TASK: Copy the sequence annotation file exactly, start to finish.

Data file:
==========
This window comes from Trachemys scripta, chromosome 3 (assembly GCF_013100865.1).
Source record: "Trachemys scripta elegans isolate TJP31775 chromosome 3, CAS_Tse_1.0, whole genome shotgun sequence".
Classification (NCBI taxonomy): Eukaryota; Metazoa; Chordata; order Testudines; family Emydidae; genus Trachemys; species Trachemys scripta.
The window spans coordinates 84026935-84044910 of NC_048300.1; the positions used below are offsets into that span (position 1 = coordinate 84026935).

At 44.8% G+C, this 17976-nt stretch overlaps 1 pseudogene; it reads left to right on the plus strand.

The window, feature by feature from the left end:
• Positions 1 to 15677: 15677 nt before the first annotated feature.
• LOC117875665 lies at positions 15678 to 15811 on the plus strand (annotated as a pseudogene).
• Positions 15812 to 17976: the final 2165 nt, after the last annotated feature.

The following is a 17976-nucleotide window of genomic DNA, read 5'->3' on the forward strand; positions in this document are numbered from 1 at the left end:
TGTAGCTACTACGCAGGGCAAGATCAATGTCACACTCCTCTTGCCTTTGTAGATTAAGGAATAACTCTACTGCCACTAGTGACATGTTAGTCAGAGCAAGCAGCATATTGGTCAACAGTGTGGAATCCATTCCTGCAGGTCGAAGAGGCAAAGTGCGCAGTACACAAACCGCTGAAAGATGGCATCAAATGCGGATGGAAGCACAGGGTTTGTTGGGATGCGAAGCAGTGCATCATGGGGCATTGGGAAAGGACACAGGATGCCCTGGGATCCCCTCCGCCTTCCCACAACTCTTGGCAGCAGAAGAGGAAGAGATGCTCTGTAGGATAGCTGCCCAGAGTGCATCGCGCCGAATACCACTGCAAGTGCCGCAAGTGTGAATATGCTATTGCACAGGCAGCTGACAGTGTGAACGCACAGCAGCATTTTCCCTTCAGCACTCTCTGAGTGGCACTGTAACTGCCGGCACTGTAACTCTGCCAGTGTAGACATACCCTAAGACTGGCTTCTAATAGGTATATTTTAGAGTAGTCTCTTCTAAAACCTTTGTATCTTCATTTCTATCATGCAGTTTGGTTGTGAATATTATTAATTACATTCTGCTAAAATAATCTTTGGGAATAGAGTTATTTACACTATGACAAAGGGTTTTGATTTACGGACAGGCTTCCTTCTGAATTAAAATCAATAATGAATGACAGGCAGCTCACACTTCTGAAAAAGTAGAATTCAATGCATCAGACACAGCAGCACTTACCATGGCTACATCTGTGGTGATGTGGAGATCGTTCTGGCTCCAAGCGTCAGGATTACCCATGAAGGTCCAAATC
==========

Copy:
This window comes from Trachemys scripta, chromosome 3 (assembly GCF_013100865.1).
Source record: "Trachemys scripta elegans isolate TJP31775 chromosome 3, CAS_Tse_1.0, whole genome shotgun sequence".
Classification (NCBI taxonomy): Eukaryota; Metazoa; Chordata; order Testudines; family Emydidae; genus Trachemys; species Trachemys scripta.
The window spans coordinates 84026935-84044910 of NC_048300.1; the positions used below are offsets into that span (position 1 = coordinate 84026935).

At 44.8% G+C, this 17976-nt stretch overlaps 1 pseudogene; it reads left to right on the plus strand.

The window, feature by feature from the left end:
• Positions 1 to 15677: 15677 nt before the first annotated feature.
• LOC117875665 lies at positions 15678 to 15811 on the plus strand (annotated as a pseudogene).
• Positions 15812 to 17976: the final 2165 nt, after the last annotated feature.

The following is a 17976-nucleotide window of genomic DNA, read 5'->3' on the forward strand; positions in this document are numbered from 1 at the left end:
TGTAGCTACTACGCAGGGCAAGATCAATGTCACACTCCTCTTGCCTTTGTAGATTAAGGAATAACTCTACTGCCACTAGTGACATGTTAGTCAGAGCAAGCAGCATATTGGTCAACAGTGTGGAATCCATTCCTGCAGGTCGAAGAGGCAAAGTGCGCAGTACACAAACCGCTGAAAGATGGCATCAAATGCGGATGGAAGCACAGGGTTTGTTGGGATGCGAAGCAGTGCATCATGGGGCATTGGGAAAGGACACAGGATGCCCTGGGATCCCCTCCGCCTTCCCACAACTCTTGGCAGCAGAAGAGGAAGAGATGCTCTGTAGGATAGCTGCCCAGAGTGCATCGCGCCGAATACCACTGCAAGTGCCGCAAGTGTGAATATGCTATTGCACAGGCAGCTGACAGTGTGAACGCACAGCAGCATTTTCCCTTCAGCACTCTCTGAGTGGCACTGTAACTGCCGGCACTGTAACTCTGCCAGTGTAGACATACCCTAAGACTGGCTTCTAATAGGTATATTTTAGAGTAGTCTCTTCTAAAACCTTTGTATCTTCATTTCTATCATGCAGTTTGGTTGTGAATATTATTAATTACATTCTGCTAAAATAATCTTTGGGAATAGAGTTATTTACACTATGACAAAGGGTTTTGATTTACGGACAGGCTTCCTTCTGAATTAAAATCAATAATGAATGACAGGCAGCTCACACTTCTGAAAAAGTAGAATTCAATGCATCAGACACAGCAGCACTTACCATGGCTACATCTGTGGTGATGTGGAGATCGTTCTGGCTCCAAGCGTCAGGATTACCCATGAAGGTCCAAATC